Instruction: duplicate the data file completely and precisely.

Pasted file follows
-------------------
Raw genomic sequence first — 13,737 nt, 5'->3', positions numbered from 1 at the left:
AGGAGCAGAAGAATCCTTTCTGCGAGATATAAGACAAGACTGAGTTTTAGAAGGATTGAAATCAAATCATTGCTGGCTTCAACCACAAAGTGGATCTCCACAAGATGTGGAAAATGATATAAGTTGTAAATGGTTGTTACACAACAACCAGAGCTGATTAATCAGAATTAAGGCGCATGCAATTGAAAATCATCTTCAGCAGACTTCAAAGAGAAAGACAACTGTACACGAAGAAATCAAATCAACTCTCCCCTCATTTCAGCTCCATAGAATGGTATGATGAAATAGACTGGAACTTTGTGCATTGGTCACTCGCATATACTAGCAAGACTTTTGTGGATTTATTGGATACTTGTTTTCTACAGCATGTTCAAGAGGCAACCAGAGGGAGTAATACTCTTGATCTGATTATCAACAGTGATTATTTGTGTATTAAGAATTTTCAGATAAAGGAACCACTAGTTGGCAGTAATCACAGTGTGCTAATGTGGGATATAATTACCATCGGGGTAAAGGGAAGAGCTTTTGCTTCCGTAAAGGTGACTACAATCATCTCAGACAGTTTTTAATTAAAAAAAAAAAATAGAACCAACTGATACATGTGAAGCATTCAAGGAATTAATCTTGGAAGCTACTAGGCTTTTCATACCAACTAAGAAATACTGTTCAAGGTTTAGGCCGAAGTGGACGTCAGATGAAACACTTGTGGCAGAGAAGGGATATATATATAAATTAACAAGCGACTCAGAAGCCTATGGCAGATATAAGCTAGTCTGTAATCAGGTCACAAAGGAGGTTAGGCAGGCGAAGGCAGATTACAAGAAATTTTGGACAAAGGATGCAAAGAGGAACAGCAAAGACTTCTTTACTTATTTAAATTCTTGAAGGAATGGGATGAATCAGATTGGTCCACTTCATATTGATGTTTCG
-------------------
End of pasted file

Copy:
Raw genomic sequence first — 13,737 nt, 5'->3', positions numbered from 1 at the left:
AGGAGCAGAAGAATCCTTTCTGCGAGATATAAGACAAGACTGAGTTTTAGAAGGATTGAAATCAAATCATTGCTGGCTTCAACCACAAAGTGGATCTCCACAAGATGTGGAAAATGATATAAGTTGTAAATGGTTGTTACACAACAACCAGAGCTGATTAATCAGAATTAAGGCGCATGCAATTGAAAATCATCTTCAGCAGACTTCAAAGAGAAAGACAACTGTACACGAAGAAATCAAATCAACTCTCCCCTCATTTCAGCTCCATAGAATGGTATGATGAAATAGACTGGAACTTTGTGCATTGGTCACTCGCATATACTAGCAAGACTTTTGTGGATTTATTGGATACTTGTTTTCTACAGCATGTTCAAGAGGCAACCAGAGGGAGTAATACTCTTGATCTGATTATCAACAGTGATTATTTGTGTATTAAGAATTTTCAGATAAAGGAACCACTAGTTGGCAGTAATCACAGTGTGCTAATGTGGGATATAATTACCATCGGGGTAAAGGGAAGAGCTTTTGCTTCCGTAAAGGTGACTACAATCATCTCAGACAGTTTTTAATTAAAAAAAAAAAATAGAACCAACTGATACATGTGAAGCATTCAAGGAATTAATCTTGGAAGCTACTAGGCTTTTCATACCAACTAAGAAATACTGTTCAAGGTTTAGGCCGAAGTGGACGTCAGATGAAACACTTGTGGCAGAGAAGGGATATATATATAAATTAACAAGCGACTCAGAAGCCTATGGCAGATATAAGCTAGTCTGTAATCAGGTCACAAAGGAGGTTAGGCAGGCGAAGGCAGATTACAAGAAATTTTGGACAAAGGATGCAAAGAGGAACAGCAAAGACTTCTTTACTTATTTAAATTCTTGAAGGAATGGGATGAATCAGATTGGTCCACTTCATATTGATGTTTCG